Sparking small-town revitalization

Monday, November 25, 2019

These days, we hear a lot about an increasing urban-rural divide across the nation. Yet that wasn’t always the case. At one time, especially in the Charlotte region, cities and small towns were synergistic and interdependent.

Today, however, the landscape is vastly different and we’ve seen those ties fray as offshoring devastated the textile and manufacturing economies. Charlotte has continued to thrive and expand to a global finance hub, while many of the surrounding small towns and rural areas have struggled. In cities across America, urban cores are now booming while their neighboring rural areas struggle. But does it have to be this way?

A Rising Tide: Smart Revitalization

Enter the UNC Charlotte Urban Institute and the Carolinas Urban-Rural Connection Project, a two-year research and community engagement-based project intended to bring understanding to the economic and social interdependence that shaped growth in the central Carolinas. The project’s aim: examine the economic and cultural ties that once flourished between Charlotte and surrounding communities, and explore whether those foundations are strong enough to build a new chapter of regional prosperity. 

The Carolinas Urban-Rural Connection Project is built on the premise that there’s more to unite us than divide us—and that a rising tide raises all boats.

Five Key Strategies

Based on research from the Carolina's Urban-Rural Connection Project, here are five strategies that could point the way to greater regional vitality.

1. Develop unique identities through heritage, culture and natural resources

Whether it’s Shelby’s music-driven revitalization, Cramerton, McAdenville, Great Falls and Badin’s eye to redeveloping around adventure/eco-tourism, or Kannapolis, Gastonia and High Point’s investments in baseball stadiums and downtown cores, successful communities are building themselves up. They can’t replace lost jobs and identities that vanished when the mills left with new industrial employment, so they are finding ways to leverage their other resources to give people around the region a reason to visit or live there.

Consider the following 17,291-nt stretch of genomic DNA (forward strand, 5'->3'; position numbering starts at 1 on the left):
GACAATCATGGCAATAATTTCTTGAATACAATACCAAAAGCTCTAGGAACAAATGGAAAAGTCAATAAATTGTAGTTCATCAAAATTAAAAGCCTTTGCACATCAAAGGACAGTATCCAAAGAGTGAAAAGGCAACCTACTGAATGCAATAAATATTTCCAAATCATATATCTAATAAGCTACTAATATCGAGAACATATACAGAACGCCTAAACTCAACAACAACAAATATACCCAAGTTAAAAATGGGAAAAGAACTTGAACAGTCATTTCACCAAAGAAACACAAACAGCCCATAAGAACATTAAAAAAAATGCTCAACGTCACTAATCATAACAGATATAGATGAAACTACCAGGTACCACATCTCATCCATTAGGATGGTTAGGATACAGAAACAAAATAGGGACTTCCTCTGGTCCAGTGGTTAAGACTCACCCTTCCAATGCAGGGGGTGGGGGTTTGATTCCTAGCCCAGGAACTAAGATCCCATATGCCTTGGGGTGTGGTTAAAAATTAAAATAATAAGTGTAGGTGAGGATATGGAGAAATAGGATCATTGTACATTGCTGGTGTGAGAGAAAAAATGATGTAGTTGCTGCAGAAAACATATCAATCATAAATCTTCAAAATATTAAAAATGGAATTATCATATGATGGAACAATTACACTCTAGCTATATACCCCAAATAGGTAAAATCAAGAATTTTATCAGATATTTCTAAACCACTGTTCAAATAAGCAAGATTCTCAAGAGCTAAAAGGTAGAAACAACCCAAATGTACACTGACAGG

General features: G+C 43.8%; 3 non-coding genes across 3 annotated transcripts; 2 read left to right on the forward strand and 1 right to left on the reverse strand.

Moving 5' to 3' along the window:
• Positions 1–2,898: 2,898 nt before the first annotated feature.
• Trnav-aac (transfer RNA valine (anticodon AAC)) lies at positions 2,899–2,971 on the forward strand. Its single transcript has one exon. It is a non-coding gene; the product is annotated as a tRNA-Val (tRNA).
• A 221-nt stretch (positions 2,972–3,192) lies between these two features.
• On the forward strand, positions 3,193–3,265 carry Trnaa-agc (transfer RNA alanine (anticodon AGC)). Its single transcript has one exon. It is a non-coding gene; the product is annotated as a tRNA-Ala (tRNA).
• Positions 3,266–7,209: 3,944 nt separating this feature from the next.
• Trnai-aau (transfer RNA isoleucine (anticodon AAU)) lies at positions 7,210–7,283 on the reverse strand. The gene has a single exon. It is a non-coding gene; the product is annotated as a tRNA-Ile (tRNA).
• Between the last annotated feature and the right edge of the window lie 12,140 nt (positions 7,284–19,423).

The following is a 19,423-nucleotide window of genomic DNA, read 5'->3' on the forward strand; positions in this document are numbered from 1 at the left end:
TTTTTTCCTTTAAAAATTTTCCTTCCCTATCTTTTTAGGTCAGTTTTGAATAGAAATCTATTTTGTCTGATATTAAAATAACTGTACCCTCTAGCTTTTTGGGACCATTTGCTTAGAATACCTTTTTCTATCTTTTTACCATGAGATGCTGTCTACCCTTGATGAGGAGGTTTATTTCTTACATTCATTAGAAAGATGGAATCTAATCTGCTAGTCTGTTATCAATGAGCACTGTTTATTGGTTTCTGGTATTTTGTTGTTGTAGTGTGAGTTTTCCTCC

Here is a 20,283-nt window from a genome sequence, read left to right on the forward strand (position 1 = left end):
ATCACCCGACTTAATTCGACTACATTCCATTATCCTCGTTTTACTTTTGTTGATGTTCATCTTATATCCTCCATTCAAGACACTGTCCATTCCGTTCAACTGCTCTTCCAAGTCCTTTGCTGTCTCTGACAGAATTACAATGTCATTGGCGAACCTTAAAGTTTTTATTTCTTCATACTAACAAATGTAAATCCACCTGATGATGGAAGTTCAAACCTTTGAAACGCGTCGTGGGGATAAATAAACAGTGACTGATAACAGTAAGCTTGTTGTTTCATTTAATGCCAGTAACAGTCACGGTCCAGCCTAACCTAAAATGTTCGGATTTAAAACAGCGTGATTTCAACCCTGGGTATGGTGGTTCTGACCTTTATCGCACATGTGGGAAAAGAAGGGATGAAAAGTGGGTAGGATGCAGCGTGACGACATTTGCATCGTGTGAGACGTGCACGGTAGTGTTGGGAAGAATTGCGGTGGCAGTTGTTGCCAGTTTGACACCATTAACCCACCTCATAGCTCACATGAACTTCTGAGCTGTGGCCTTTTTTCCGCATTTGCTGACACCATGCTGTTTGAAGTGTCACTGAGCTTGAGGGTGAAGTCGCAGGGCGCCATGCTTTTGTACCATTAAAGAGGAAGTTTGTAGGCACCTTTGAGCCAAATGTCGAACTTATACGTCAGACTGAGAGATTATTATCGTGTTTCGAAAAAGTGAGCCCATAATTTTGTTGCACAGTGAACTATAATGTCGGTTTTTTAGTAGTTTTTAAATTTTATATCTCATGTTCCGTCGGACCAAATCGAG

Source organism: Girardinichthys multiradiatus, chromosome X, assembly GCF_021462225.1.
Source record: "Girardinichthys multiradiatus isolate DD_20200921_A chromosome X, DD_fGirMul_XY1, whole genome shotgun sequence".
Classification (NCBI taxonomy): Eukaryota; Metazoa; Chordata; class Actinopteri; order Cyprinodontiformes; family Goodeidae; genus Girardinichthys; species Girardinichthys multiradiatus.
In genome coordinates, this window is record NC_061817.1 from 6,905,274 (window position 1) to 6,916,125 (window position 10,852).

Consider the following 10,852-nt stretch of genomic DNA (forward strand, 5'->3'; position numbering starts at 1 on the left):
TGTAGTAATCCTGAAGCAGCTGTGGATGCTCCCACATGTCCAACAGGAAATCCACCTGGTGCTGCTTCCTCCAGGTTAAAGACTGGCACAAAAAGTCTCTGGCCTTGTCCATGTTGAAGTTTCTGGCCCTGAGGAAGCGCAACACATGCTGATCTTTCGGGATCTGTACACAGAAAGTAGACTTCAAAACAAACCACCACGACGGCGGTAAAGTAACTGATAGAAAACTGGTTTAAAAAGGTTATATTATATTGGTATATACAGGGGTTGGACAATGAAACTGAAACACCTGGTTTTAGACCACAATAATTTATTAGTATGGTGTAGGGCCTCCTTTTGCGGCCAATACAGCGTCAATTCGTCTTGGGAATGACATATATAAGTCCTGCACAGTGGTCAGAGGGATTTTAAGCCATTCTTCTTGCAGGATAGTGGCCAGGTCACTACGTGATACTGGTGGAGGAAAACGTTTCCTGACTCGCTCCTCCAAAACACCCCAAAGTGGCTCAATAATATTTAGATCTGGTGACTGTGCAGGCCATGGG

2. Build up resources and workforce—it isn’t about buffalo-hunting anymore

Economic developers often talk about landing the next buffalo—or elephant or whale—generally meaning a single, big employer with hundreds or thousands of jobs. Communities are now embracing a new mindset about economic development, and investing their resources into education, workforce training, developing amenities and even housing to build up their own workforce, skills and expertise. This approach—of making yourself desirable instead of relying on tax incentives and low cost—offers communities around Charlotte a different path forward. And it could be mutually beneficial: The urban center of the Charlotte region will also benefit from having more cultural and recreational amenities in surrounding communities, which will make the region overall more attractive for investors and companies.

3. Embrace inclusive and committed leadership

Across the region, there are numerous examples of small towns finding success with revitalization. One thing they all have in common: Long-term, committed leaders who champion the community, often for decades. But they also share another trait: Embracing new ideas and leaders. This mixture of steady commitment and openness to new voices seems to be key to success. Fostering connections and dialogue among leaders could help foster this leadership.

4. Remember that the urban connections are key

On their own, small-town efforts aren't strong enough to fuel economic revival. Rural areas will have to draw visitors from the region, and especially the big, urban center of Mecklenburg County. Fortunately, they’re within an hour of Charlotte, meaning there’s plenty of opportunity. Charlotte and the urban/suburban counties around it are a source for visitors and a market for goods. That’s what agriculture-promoting efforts are hoping to tap into by connecting farmers to regional wholesale markets. And the urban centers are sources of philanthropy and expertise that smaller communities can benefit from tapping into.

5. Realize we all face the same challenges

Research shows that urban and rural counties face similar challenges when it comes to affordable housing. Cross-county commuting has increased 167 percent since 2002, bringing more traffic to everyone. And farmland is being lost to sprawl across the region. These are regional challenges—no county, town or city can face them alone. Solving them will require regional solutions, as well as new ways of approaching how we fund those solutions.

What’s Next?

UNC Charlotte’s Urban Institute will explore these topics in depth at the inaugural Schul Forum Series on Nov. 21, which features acclaimed author and New York Times bestseller Sarah Smarsh. Register by Nov. 15. The cost is $30, and includes light breakfast and lunch.

Photo credit: Nancy Pierce